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Two Kinds of Contemplation (c. 1072)

By:
Sayyid Ali al- Hujwiri
Document type:
Book Chapter

    Two Kinds of Contemplation (c. 1072)

    Commentary

    ‘Ali bin ‘Uthman al-Jullabi al-Hujwiri (d. 1072) wrote the first Persian treatise on Sufism, the Kashf al-Mahjub, translated as The Revelation of the Veiled or Revealing the Hidden. The idea of lifting a veil is a common theme in Ṣūfī literature; in this work, al-Hujwiri lists eleven veils that must be uncovered on the path to spiritual fulfillment, beginning with gnosis, the mystical knowledge revealed by God. In the excerpt concerning contemplation below, the writer distinguishes between worldly experiences that can be witnessed with the “bodily eye” and the divine presence that can be seen with one's “spiritual eye.” As the translator Reynold A. Nicholson explains in his work, The Mystics of Islam, the latter is only possible with the “inward sight of the heart,” a light placed in the spirit by God to make Himself visible to those who seek Him.

    There are really two kinds of contemplation. The former is the result of perfect faith, the latter of rapturous love, for in the rapture of love a man attains to such a degree that his whole being is absorbed in the thought of his Beloved and he sees nothing else. Muhammad ibn Wasi’ said: “I never saw anything without seeing God therein,” i.e., through perfect faith. Shibli said: “I never saw anything except God,” i.e., in the rapture of love and the fervor of contemplation. One mystic sees the act with his bodily eye, and, as he looks, beholds the Agent with his spiritual eye; another is rapt by love of the Agent from all things else, so that he sees only the Agent. The one method is demonstrative, the other is ecstatic. In the former case, a manifest proof is derived from the evidences of God; in the latter case, the seer is enraptured and transported by desire: evidences are a veil to him, because he who knows a thing does not care for aught besides, and he who loves a thing does not regard aught besides, but renounces contention with God and interference with Him in His decrees and acts. When the lover turns his eye away from created things, he will inevitably see the Creator with his heart. God hath said, “Tell the believers to close their eyes” (Qur’an 24:80), i.e., to close their bodily eyes to lusts and their spiritual eyes to created things. He who is most sincere in self-mortification is most firmly grounded in contemplation. Sahl ibn ‘Abdallah of Tustar said: “If any one shuts his eye to God for a single moment, he will never be rightly guided all his life long,” because to regard other than God is to be handed over to other than God and one left at the mercy of other than God is lost. Therefore the life of contemplatives is the time during which they enjoy contemplation; time spent in ocular vision they do not reckon as life, for that to them is really death. Thus, when Bayazid was asked how old he was, he replied, “Four years.” They said to him, “How can that be?” He answered, “I have been veiled from God by this world for seventy years, but I have seen Him during the last four years: the period in which one is veiled does not belong to one's life.”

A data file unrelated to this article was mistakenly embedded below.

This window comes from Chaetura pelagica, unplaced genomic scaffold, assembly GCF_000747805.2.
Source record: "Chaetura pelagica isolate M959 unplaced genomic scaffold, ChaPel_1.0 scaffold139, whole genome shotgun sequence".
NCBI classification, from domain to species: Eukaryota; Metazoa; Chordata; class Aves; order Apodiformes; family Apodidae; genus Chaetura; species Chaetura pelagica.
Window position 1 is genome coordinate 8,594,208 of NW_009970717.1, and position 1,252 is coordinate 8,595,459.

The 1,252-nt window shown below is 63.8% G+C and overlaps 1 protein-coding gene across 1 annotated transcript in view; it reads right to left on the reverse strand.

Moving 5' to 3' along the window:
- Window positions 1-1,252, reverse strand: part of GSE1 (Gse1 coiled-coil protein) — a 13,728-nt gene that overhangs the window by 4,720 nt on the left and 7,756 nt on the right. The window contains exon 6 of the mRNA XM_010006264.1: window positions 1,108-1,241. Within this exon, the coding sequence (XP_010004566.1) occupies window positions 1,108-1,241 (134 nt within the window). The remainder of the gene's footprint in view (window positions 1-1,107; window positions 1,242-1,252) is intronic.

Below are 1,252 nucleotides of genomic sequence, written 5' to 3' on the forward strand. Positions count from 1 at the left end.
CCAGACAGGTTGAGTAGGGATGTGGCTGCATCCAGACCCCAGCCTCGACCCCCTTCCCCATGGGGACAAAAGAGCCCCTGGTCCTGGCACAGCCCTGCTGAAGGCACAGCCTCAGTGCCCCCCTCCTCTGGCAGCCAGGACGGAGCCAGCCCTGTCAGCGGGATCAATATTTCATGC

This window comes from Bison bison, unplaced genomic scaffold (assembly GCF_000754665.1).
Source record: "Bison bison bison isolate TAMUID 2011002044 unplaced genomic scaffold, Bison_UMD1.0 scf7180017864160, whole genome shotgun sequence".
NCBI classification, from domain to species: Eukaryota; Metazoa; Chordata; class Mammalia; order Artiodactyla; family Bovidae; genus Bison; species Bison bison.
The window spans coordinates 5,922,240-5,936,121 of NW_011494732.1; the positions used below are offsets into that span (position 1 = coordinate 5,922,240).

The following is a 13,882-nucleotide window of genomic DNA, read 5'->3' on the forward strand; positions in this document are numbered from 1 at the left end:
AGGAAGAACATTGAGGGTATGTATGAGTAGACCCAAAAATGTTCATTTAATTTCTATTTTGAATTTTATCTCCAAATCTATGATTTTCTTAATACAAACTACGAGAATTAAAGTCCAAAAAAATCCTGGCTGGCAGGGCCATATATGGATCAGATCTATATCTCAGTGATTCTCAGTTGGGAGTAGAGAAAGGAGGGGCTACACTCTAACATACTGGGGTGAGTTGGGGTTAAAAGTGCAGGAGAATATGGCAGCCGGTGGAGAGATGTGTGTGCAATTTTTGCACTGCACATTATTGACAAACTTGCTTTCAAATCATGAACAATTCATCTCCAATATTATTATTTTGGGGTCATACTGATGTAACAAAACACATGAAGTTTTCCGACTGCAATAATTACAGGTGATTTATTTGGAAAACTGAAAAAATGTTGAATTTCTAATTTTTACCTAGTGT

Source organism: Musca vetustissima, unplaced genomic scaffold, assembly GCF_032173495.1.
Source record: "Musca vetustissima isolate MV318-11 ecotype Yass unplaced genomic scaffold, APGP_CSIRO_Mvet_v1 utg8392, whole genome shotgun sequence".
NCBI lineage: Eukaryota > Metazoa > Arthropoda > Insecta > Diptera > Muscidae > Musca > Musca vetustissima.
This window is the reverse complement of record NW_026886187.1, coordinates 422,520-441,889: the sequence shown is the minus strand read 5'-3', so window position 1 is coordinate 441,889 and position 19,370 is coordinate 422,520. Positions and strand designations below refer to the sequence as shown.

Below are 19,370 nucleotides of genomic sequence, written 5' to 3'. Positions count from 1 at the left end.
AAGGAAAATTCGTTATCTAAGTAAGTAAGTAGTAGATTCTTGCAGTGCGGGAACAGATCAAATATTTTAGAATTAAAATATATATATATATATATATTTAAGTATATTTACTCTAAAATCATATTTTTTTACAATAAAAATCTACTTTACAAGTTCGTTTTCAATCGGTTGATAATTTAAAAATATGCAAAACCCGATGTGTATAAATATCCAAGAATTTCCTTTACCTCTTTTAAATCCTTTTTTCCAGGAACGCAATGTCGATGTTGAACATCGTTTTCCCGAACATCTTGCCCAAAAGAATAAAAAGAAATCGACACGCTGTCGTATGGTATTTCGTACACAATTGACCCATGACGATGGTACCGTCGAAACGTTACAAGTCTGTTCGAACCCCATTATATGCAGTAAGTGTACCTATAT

Nicholson, Reynold A. The Mystics of Islam. Bloomington, IN: World Wisdom, 2002. (Originally published in 1914).

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